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BMC cruelty to dogs draws criticism

The incident of poison plantation at the Indian Institute of Forest Management (IIFM) premises to kill stray dogs has brought into sharp focus the Bhopal Municipal Corporation?s utter contempt to the acts, which protect canine population against veritable massacre.

india Updated: May 26, 2006 14:03 IST
Anil Dubey

The incident of poison plantation at the Indian Institute of Forest Management (IIFM) premises to kill stray dogs has brought into sharp focus the Bhopal Municipal Corporation’s utter contempt to the acts, which protect canine population against veritable massacre.  

As mentioned in the Bhopal DFO’s show cause notice to the IIFM director, the institute had complained about stray dog menace in  the campus to the BMC officials, who, in turn, planted poison that reportedly killed other  animals too.
The action was flagrant violation of different Acts including the Prevention of Cruelty to Animal Act and Animal Birth Control (Dogs) Rules, 2001.

However, the BMC Commissioner Manish Singh denied use of  poison in dealing with stray dogs. He said BMC does not respond to any complaint against stray dogs, as it has no mechanism to deal with them.

According to rules, only sterilisation and immunisation are allowed on dogs to control the menace. Besides, local authorities should provide sufficient number of dog pounds and kennel shelters for the stray dogs.  The Animal Birth Control (Dogs) rules state dog vans with ramps or the ambulance-cum-clinical van and trained dog catchers should be pressed into service for sterilisation and immunisation.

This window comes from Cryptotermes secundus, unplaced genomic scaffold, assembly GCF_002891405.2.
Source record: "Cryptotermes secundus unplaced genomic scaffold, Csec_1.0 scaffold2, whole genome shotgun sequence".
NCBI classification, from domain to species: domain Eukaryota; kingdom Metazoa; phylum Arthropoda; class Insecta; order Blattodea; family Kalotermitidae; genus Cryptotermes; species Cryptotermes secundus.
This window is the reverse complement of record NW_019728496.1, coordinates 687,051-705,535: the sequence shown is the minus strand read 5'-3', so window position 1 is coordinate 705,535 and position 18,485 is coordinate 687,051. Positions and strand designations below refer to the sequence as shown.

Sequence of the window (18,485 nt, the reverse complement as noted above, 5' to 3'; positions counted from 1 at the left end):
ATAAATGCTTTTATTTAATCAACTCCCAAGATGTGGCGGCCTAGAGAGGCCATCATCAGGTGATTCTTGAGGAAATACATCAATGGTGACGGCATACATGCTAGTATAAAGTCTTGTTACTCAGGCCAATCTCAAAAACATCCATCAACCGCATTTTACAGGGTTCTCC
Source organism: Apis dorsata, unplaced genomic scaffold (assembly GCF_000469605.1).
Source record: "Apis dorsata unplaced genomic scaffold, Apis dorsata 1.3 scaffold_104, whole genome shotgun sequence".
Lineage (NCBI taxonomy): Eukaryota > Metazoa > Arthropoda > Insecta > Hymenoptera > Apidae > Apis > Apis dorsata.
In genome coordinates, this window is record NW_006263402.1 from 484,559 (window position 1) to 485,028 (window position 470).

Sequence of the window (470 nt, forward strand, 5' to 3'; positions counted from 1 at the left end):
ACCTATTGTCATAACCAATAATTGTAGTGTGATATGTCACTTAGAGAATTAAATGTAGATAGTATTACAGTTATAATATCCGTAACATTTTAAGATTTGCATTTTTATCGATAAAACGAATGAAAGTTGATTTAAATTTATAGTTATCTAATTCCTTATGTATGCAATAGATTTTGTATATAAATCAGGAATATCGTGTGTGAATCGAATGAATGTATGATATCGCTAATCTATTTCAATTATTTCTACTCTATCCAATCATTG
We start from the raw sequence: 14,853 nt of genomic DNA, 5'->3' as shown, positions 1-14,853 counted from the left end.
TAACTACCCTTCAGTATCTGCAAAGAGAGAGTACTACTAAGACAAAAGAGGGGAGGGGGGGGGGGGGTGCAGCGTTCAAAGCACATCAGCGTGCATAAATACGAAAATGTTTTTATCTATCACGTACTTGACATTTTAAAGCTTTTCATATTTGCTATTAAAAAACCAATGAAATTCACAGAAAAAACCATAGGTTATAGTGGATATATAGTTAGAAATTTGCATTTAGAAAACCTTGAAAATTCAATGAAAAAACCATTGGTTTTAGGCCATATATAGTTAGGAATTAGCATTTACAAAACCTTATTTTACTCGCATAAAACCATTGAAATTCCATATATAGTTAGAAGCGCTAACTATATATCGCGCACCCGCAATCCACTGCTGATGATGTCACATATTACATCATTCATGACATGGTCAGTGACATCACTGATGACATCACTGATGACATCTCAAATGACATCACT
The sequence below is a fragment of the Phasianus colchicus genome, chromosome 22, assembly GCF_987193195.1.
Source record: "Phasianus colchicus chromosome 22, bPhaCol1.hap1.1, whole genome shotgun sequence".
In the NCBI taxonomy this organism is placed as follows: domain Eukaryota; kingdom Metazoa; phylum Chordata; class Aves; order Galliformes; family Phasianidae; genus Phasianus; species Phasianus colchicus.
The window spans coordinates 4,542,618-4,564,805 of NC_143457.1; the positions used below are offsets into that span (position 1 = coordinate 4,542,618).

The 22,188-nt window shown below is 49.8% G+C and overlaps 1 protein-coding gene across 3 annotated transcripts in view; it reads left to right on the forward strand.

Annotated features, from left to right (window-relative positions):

The Union Government provides funds for these works.  Moreover, the dog capturing squad of any local body is allowed to capture stray dogs by using humane methods such as lassoing or soft loop animal catchers as prescribed in the Prevention of Cruelty Rules, 1979.

The rules also said the dogs should be released in the same area after the sterilisation. Besides, local bodies are also told to treat the sick stray dogs housed in the dog kennels having sufficient area.

Even ferocious and rabid dogs should be left in the isolated ward of such shelters till natural death, states the Dog Control rules. However, this should be done only after the inspection of veterinary surgeon.

Despite existence of such rules , the BMC continues to poison dogs. Earlier, the Society for Prevention of Cruelty Against Animals also raised objections against this practice by writing a letter to the BMC administration.  Urban bodies of many big cities of the country have been running sterilisation and immunisation programmes with the help of NGOs working in this field. But, NGOs have backed out due to BMC authorities’ indifference.

A chemical named ‘strychnine’ and some derivatives of ‘sodium phosphate’ were used for killing stray dogs until some years ago, but now it is not available in the markets. Now, some derivates of ‘sodium phosphate’ are being used for this purpose. This chemical is filled in empty gelatin capsules and kept in ‘Mawa’ at night. However, there is no record of this practice as it is being used secretly due to prevailing rules, said BMC sources.

Puneet Tripathi of Animal and Environment Organisation also said he receives several complaints regarding poisoning of stray dogs. But, BMC lower grade employees do it during the night and it has been hard to collect any evidence against them, he added.

Tripathi said he had contacted the BMC administration on many occasions for carrying out sterilisation and immunisation programme according to rules but the political leadership had not shown any interest in this direction.